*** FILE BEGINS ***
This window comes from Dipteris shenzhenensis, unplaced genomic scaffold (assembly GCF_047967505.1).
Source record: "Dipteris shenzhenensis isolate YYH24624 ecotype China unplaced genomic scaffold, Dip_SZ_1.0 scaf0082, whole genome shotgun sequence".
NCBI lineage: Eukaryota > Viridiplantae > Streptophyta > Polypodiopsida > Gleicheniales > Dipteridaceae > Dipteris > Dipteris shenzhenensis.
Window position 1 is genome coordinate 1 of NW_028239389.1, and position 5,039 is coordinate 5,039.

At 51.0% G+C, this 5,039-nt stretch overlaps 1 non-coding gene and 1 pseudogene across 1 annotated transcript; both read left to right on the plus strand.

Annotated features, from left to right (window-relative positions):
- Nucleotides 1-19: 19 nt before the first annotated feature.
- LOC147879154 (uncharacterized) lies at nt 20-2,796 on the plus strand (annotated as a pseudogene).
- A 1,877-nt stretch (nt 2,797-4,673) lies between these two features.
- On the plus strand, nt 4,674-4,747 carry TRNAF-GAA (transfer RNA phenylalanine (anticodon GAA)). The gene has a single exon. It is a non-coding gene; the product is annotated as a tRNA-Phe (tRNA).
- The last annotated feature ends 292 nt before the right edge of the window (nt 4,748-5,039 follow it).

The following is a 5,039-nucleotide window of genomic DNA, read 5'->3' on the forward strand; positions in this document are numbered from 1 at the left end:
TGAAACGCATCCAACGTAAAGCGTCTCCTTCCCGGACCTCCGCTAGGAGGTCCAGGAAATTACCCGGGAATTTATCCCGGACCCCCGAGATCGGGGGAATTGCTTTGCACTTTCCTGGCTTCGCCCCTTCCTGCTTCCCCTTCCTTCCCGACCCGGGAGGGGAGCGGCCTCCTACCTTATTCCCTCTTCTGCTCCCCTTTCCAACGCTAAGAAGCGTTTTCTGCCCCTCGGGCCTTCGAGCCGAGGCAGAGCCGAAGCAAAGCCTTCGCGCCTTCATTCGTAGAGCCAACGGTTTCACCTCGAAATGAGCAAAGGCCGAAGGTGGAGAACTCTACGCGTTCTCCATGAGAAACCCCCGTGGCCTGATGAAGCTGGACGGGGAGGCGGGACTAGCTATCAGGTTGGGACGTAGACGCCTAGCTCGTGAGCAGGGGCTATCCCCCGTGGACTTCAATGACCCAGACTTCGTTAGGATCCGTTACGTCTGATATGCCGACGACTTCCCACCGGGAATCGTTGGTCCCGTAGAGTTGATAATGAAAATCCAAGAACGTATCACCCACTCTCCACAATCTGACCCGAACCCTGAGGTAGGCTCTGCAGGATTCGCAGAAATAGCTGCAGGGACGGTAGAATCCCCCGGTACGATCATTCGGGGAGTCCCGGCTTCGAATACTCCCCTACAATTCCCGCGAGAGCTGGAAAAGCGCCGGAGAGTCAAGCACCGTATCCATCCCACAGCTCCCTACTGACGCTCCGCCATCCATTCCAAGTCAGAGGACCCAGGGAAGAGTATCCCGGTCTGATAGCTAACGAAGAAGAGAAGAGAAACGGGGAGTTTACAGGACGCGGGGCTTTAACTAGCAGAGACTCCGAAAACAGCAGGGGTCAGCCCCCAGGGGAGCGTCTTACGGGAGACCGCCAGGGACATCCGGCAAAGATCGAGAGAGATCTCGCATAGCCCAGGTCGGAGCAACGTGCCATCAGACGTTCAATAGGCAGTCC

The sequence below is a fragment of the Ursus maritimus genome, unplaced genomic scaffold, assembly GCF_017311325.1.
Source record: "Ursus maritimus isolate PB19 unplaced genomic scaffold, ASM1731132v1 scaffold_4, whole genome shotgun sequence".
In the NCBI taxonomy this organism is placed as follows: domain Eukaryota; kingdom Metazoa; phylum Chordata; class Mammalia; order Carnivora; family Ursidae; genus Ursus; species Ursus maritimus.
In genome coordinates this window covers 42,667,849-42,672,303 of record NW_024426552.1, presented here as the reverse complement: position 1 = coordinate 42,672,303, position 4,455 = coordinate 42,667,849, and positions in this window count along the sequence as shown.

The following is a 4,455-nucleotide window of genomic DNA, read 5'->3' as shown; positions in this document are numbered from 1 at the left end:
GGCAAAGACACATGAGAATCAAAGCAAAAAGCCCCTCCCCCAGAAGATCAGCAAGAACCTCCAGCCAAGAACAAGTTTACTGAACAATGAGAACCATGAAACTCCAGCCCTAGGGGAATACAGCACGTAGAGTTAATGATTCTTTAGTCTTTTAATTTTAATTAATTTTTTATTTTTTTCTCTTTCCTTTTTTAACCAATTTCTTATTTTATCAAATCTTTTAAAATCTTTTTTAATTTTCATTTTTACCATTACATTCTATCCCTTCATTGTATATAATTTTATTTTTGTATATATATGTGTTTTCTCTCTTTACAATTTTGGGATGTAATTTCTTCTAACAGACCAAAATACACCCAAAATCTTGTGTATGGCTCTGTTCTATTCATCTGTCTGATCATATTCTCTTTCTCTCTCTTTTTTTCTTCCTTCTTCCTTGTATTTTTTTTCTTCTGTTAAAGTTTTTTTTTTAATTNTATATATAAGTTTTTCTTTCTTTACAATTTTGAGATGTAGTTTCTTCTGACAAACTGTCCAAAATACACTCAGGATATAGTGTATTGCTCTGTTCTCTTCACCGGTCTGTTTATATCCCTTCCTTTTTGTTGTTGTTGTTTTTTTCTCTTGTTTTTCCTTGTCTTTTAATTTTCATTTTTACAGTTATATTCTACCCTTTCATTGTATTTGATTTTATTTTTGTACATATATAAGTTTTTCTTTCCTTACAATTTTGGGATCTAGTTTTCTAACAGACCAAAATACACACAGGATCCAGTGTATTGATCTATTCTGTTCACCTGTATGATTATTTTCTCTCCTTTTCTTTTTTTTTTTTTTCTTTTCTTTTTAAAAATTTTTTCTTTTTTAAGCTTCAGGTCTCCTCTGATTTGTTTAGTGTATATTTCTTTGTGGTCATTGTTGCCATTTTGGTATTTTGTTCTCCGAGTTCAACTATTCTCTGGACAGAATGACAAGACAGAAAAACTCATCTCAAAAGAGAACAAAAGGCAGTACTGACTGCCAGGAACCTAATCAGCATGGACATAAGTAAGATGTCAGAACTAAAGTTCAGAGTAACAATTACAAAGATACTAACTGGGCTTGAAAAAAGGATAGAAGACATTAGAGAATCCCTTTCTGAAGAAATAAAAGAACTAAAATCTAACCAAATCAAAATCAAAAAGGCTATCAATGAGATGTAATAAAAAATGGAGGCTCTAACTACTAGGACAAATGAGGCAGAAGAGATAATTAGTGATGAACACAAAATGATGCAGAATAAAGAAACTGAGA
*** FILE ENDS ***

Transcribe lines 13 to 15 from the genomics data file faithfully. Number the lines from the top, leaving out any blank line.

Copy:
TGAAACGCATCCAACGTAAAGCGTCTCCTTCCCGGACCTCCGCTAGGAGGTCCAGGAAATTACCCGGGAATTTATCCCGGACCCCCGAGATCGGGGGAATTGCTTTGCACTTTCCTGGCTTCGCCCCTTCCTGCTTCCCCTTCCTTCCCGACCCGGGAGGGGAGCGGCCTCCTACCTTATTCCCTCTTCTGCTCCCCTTTCCAACGCTAAGAAGCGTTTTCTGCCCCTCGGGCCTTCGAGCCGAGGCAGAGCCGAAGCAAAGCCTTCGCGCCTTCATTCGTAGAGCCAACGGTTTCACCTCGAAATGAGCAAAGGCCGAAGGTGGAGAACTCTACGCGTTCTCCATGAGAAACCCCCGTGGCCTGATGAAGCTGGACGGGGAGGCGGGACTAGCTATCAGGTTGGGACGTAGACGCCTAGCTCGTGAGCAGGGGCTATCCCCCGTGGACTTCAATGACCCAGACTTCGTTAGGATCCGTTACGTCTGATATGCCGACGACTTCCCACCGGGAATCGTTGGTCCCGTAGAGTTGATAATGAAAATCCAAGAACGTATCACCCACTCTCCACAATCTGACCCGAACCCTGAGGTAGGCTCTGCAGGATTCGCAGAAATAGCTGCAGGGACGGTAGAATCCCCCGGTACGATCATTCGGGGAGTCCCGGCTTCGAATACTCCCCTACAATTCCCGCGAGAGCTGGAAAAGCGCCGGAGAGTCAAGCACCGTATCCATCCCACAGCTCCCTACTGACGCTCCGCCATCCATTCCAAGTCAGAGGACCCAGGGAAGAGTATCCCGGTCTGATAGCTAACGAAGAAGAGAAGAGAAACGGGGAGTTTACAGGACGCGGGGCTTTAACTAGCAGAGACTCCGAAAACAGCAGGGGTCAGCCCCCAGGGGAGCGTCTTACGGGAGACCGCCAGGGACATCCGGCAAAGATCGAGAGAGATCTCGCATAGCCCAGGTCGGAGCAACGTGCCATCAGACGTTCAATAGGCAGTCC

The sequence below is a fragment of the Ursus maritimus genome, unplaced genomic scaffold, assembly GCF_017311325.1.
Source record: "Ursus maritimus isolate PB19 unplaced genomic scaffold, ASM1731132v1 scaffold_4, whole genome shotgun sequence".